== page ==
The following is a complete list of regular maps in surfaces of positive Euler characteristic, χ: the sphere and the projective plane.[1]

χ g Schläfli Vert. Edges Faces Group Order Graph Notes
2 0 {p,2} p p 2 C2 × Dihp 4p Cp   Dihedron
2 0 {2,p} 2 p p C2 × Dihp 4p p-fold K2 Hosohedron
2 0 {3,3} 4 6 4 S4 24 K4   Tetrahedron
2 0 {4,3} 8 12 6 C2 × S4 48 K4 × K2   Cube
2 0 {3,4} 6 12 8 C2 × S4 48 K2,2,2   Octahedron
2 0 {5,3} 20 30 12 C2 × A5 120   Dodecahedron
2 0 {3,5} 12 30 20 C2 × A5 120 K6 × K2   Icosahedron
1 n1 {2p,2}/2 p p 1 Dih2p 4p Cp   Hemi-dihedron[2]
1 n1 {2,2p}/2 2 p p Dih2p 4p p-fold K2 Hemi-hosohedron[2]
1 n1 {4,3}/2 4 6 3 S4 24 K4   Hemicube
1 n1 {3,4}/2 3 6 4 S4 24 2-fold K3 Hemioctahedron
1 n1 {5,3}/2 10 15 6 A5 60 Petersen graph   Hemidodecahedron
1 n1 {3,5}/2 6 15 10 A5 60 K6   Hemi-icosahedron

The images below show three of the 20 regular maps in the triple torus, labelled with their Schläfli symbols.

Toroidal polyhedra

 {4,4}1,0(v:1, e:2, f:1) {4,4}1,1(v:2, e:4, f:2) {4,4}2,0(v:4, e:8, f:4) {4,4}2,1(v:5, e:10, f:5) {4,4}2,2(v:8, e:16, f:8) {3,6}1,0(v:1, e:3, f:2) {3,6}1,1(v:3, e:9, f:6) {3,6}2,0(v:4, e:8, f:8) {3,6}2,1(v:7, e:21, f:14) {3,6}2,2(v:12, e:36, f:24) {6,3}1,0(v:2, e:3, f:1) {6,3}1,1(v:6, e:9, f:3) {6,3}2,0(v:8, e:8, f:4) {6,3}2,1(v:14, e:21, f:7) {6,3}2,2(v:24, e:36, f:12)

Regular maps exist as torohedral polyhedra as finite portions of Euclidean tilings, wrapped onto the surface of a duocylinder as a flat torus. These are labeled {4,4}b,c for those related to the square tiling, {4,4}.[3] {3,6}b,c are related to the triangular tiling, {3,6}, and {6,3}b,c related to the hexagonal tiling, {6,3}. b and c are whole numbers.[4] There are 2 special cases (b,0) and (b,b) with reflective symmetry, while the general cases exist in chiral pairs (b,c) and (c,b).

Regular maps of the form {4,4}m,0 can be represented as the finite regular skew polyhedron {4,4 | m}, seen as the square faces of a m×m duoprism in 4-dimensions.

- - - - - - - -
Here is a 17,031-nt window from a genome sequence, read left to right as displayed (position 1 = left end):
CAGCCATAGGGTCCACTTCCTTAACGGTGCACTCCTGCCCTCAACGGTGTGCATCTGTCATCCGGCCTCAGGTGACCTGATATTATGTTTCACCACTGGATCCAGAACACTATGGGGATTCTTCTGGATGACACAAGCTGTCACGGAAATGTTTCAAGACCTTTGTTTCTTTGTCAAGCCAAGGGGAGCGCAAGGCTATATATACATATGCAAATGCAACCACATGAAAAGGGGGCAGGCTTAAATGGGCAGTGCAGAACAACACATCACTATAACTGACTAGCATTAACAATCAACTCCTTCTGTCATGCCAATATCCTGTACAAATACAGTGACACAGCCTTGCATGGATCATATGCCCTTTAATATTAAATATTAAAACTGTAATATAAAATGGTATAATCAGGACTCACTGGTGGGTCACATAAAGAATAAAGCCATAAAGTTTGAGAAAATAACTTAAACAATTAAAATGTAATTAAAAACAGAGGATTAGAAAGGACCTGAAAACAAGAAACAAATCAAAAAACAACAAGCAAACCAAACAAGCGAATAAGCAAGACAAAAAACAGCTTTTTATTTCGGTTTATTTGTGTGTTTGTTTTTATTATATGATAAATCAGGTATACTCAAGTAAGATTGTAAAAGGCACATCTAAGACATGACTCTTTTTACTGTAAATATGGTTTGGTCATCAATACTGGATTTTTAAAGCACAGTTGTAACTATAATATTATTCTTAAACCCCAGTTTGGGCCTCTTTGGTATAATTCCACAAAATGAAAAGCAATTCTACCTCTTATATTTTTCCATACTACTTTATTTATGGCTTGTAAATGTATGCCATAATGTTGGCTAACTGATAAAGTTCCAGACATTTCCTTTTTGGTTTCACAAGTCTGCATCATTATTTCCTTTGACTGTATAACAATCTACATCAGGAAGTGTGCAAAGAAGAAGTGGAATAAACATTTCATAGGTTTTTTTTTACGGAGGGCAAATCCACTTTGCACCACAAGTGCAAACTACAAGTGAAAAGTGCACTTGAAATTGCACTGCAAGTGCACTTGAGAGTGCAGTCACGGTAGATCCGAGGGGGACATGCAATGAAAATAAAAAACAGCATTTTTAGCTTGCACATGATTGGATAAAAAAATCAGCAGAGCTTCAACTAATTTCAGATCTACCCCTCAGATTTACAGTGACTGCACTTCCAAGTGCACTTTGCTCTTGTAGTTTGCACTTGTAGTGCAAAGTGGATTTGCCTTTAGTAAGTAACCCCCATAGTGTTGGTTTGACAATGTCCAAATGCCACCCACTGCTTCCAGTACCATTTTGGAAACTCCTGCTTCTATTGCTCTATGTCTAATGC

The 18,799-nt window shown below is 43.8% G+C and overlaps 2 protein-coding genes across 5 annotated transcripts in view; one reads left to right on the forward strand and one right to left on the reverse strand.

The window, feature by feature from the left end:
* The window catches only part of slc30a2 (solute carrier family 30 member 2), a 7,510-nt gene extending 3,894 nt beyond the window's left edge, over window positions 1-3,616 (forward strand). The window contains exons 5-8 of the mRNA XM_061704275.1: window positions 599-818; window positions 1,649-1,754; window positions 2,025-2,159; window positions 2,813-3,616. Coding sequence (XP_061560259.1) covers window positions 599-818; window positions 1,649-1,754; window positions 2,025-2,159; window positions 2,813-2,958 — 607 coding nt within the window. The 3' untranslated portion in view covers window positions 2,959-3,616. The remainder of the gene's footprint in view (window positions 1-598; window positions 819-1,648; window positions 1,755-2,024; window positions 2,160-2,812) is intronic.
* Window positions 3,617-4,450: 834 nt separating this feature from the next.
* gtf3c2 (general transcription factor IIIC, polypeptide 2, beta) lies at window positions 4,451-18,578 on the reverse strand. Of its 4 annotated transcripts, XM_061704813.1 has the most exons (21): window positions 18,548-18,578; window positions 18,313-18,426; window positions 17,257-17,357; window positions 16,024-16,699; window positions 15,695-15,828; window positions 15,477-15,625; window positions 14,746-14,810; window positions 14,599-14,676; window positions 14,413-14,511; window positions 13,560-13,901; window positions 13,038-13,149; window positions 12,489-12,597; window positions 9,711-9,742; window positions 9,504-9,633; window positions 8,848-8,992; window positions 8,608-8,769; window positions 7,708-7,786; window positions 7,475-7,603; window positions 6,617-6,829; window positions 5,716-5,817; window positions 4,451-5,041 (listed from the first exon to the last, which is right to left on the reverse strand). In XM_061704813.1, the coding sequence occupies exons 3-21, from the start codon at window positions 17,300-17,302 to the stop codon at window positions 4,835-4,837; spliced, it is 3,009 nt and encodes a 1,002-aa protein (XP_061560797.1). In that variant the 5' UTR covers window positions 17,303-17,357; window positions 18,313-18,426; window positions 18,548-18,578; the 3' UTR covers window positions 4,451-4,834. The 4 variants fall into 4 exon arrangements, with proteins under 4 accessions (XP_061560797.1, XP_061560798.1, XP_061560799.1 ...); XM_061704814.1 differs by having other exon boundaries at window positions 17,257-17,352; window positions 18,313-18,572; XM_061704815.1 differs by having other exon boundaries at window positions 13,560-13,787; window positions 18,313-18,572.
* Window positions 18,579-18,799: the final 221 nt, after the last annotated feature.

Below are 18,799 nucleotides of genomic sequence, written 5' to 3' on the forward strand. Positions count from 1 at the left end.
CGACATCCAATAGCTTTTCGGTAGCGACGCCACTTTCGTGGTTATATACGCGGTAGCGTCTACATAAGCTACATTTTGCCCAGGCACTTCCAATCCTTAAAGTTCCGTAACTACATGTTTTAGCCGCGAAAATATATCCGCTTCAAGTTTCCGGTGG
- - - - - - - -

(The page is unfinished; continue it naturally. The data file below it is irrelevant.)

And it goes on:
Here's an example {4,4}8,0 mapped from a plane as a chessboard to a cylinder section to a torus. The projection from a cylinder to a torus distorts the geometry in 3 dimensions, but can be done without distortion in 4-dimensions.

For example the map {6,4}3 can be seen as {6,4}4,0. Following opposite edges will traverse all 4 hexagons in sequence.
Regular maps with zero Euler characteristic[5]
χ g Schläfli Vert. Edges Faces Group Order Notes
0 1 {4,4}b,0
n=b2
n 2n n [4,4](b,0) 8n Flat toroidal polyhedra
Same as {4,4 | b}
0 1 {4,4}b,b
n=2b2
n 2n n [4,4](b,b) 8n Flat toroidal polyhedra
Same as rectified {4,4 | b}
0 1 {4,4}b,c
n=b2+c2
n 2n n [4,4]+
(b,c)
4n Flat chiral toroidal polyhedra
0 1 {3,6}b,0
t=b2
t 3t 2t [3,6](b,0) 12t Flat toroidal polyhedra
0 1 {3,6}b,b
t=2b2
t 3t 2t [3,6](b,b) 12t Flat toroidal polyhedra
0 1 {3,6}b,c
t=b2+bc+c2
t 3t 2t [3,6]+
(b,c)
6t Flat chiral toroidal polyhedra
0 1 {6,3}b,0
t=b2
2t 3t t [3,6](b,0) 12t Flat toroidal polyhedra
0 1 {6,3}b,b
t=2b2
2t 3t t [3,6](b,b) 12t Flat toroidal polyhedra
0 1 {6,3}b,c
t=b2+bc+c2
2t 3t t [3,6]+
(b,c)
6t Flat chiral toroidal polyhedra

In generally regular toroidal polyhedra {p,q}b,c can be defined if either p or q are even, although only euclidean ones above can exist as toroidal polyhedra in 4-dimensions. In {2p,q}, the paths (b,c) can be defined as stepping face-edge-face in straight lines, while the dual {p,2q} forms will see the paths (b,c) as stepping vertex-edge-vertex in straight lines.